I mention these two airports, because for several years I did most of my flying from both locations.  The downtown airport in Kansas City is still active, but the major airlines now go into an airport located to the north of Kansas City.  The old Fairfax airport is now closed and is an industrial park.

Executive Helicopters was a very small company with two helicopters and two pilots.
The company was owned by a Mr. Jerry Getz.  I met Jerry one morning to inquire about pilot training in helicopters.  Once you met Jerry Getz, you would  never forget him.  All the complimentary verbs you could ever think of would best describe him.  Jerry was a tall lean man with cold black hair.  When he spoke, you listened.  Jerry was a former veteran pilot of the U.S. Army and an active member of the Kansas Air National Guard. He flew helicopters in the Korean War and was a pioneer in helicopter aviation in Kansas City, MO.
Jerry Getz passed away in the late 90's.  God rest his soul.  He certainly touched the lives of many people.

This meeting with Getz was probably the turning point in my future in helicopter aviation.
He became my mentor and I will forever be indebted to this man.  But our conversation went like this.  These were his exact words.
"The requirements for an additional rating in helicopters is 15 flight hours.  10 hours dual training and 5 hours of solo flight."  " I doubt seriously you will complete the training in the minimum amount of time"  This is a bit ridiculous, considering the time required now is much more.  Also at that time, flight time was a dollar a minute or 60.00 per flight hour.  This was a lot of money in the early 60's.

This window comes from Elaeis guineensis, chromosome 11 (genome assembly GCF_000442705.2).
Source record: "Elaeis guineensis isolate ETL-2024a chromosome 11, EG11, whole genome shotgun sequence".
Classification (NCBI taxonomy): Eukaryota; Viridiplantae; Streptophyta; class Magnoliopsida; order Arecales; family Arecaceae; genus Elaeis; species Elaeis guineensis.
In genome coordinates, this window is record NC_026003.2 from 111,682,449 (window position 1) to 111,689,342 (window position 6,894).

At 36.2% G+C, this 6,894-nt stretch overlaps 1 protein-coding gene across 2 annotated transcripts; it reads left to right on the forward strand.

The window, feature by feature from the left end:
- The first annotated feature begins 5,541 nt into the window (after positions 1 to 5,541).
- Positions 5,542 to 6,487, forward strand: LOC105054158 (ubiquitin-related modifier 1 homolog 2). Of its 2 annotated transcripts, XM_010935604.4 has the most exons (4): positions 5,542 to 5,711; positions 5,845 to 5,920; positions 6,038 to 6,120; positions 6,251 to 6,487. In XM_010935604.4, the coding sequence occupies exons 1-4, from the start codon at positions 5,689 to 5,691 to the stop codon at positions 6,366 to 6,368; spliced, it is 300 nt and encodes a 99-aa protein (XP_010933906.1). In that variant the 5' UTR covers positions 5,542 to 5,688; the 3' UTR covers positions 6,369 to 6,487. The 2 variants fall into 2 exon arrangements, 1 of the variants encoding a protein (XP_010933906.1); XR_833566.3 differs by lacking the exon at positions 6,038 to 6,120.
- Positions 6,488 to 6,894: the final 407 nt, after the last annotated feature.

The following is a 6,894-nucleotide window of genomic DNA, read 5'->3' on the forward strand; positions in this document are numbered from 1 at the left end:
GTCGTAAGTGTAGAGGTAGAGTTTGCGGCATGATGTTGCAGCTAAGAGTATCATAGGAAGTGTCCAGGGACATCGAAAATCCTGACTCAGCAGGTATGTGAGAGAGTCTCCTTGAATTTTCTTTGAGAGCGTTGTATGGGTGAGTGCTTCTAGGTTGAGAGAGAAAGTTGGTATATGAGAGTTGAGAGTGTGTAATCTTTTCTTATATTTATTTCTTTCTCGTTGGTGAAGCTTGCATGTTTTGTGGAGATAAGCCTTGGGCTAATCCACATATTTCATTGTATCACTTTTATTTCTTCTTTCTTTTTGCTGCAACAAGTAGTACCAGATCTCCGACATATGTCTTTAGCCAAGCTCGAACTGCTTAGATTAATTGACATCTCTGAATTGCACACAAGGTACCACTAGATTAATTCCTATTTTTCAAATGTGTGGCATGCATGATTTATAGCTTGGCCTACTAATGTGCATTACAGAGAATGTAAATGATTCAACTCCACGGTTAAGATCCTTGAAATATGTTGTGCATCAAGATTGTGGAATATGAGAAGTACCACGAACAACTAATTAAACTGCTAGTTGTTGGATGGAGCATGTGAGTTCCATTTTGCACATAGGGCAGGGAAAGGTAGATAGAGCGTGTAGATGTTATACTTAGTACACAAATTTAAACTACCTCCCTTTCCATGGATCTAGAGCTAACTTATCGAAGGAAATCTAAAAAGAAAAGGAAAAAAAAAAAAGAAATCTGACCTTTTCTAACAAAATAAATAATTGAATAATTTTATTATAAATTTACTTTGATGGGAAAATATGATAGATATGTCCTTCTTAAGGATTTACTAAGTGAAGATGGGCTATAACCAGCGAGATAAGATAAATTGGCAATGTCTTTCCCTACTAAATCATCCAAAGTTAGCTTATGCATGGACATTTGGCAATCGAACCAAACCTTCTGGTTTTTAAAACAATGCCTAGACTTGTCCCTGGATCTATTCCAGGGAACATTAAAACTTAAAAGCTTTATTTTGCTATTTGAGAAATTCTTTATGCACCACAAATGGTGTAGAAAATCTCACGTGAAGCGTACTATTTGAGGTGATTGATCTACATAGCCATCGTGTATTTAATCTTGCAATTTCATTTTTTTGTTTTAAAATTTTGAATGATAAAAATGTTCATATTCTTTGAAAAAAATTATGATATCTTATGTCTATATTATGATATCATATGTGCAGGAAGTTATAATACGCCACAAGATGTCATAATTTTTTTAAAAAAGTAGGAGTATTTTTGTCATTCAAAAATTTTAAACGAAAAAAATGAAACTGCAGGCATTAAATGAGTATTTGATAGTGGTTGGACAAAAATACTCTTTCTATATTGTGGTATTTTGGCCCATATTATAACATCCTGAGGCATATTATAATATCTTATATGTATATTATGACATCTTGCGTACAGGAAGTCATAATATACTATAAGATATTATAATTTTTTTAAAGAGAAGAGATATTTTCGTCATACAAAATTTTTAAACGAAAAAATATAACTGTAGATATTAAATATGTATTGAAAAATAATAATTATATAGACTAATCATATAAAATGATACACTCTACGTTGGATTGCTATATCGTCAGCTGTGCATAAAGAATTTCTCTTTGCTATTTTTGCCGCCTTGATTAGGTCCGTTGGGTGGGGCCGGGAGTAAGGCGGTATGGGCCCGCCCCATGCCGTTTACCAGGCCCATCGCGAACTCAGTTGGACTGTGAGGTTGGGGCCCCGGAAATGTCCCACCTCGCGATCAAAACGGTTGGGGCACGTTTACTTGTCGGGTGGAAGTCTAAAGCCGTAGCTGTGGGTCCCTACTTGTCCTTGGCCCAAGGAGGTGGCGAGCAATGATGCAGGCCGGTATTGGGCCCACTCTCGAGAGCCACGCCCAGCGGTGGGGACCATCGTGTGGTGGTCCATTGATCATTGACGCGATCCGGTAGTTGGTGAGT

His next statement was, "if you are lucky enough to complete the training and get a license, I won't allow you to fly my helicopters and take your friends for a ride"
Lastly he said, " Don't hang around here looking for a job"

So this is the way it all started.  The next post will tell you how the training went.

Tuesday, July 6, 2010

Where to next?

I kicked around a bit after finishing high school, I wasn't sure what direction I was going to take. While living in California, I spent some time at college, to tell you the truth, it just wasn't for me.  I returned to Kansas City in 1953 and had a great summer.  Then it was off to the United States Air Force.  I would have loved to have been involved in pilot training, but I lacked having two full years of college.    I signed up and took  my chances.  Then it was a problem with not having perfect vision.  After completing basic training in San Antonio, Texas I was sent to Amarillo, Texas to become an aircraft mechanic on Boeing B-47 jet bombers.  I was in tech school for six months and then I spent almost two year at Eglin AFB in Florida.  I was only 19, so being around jet airplanes was okay with me.  After Florida, I spent most of the rest of my enlistment in the Philippine Islands at Clark AFB.  I was a crew chief on F-86's and I was promoted to the rank of Staff Sargent.

After receiving a discharge from the Air Force, I returned to Kansas City and was able to get a job at TWA washing those big Lockheed Constellations on the night shift.  Having had so much more responsibilities with very complex jets, this was a real let down.  I moved around to a couple other better jobs at TWA,  still this was not where I wanted to finish out my working years.  At the time a great place to work, with pass privileges and lots of other great perks, but not my cup of tea.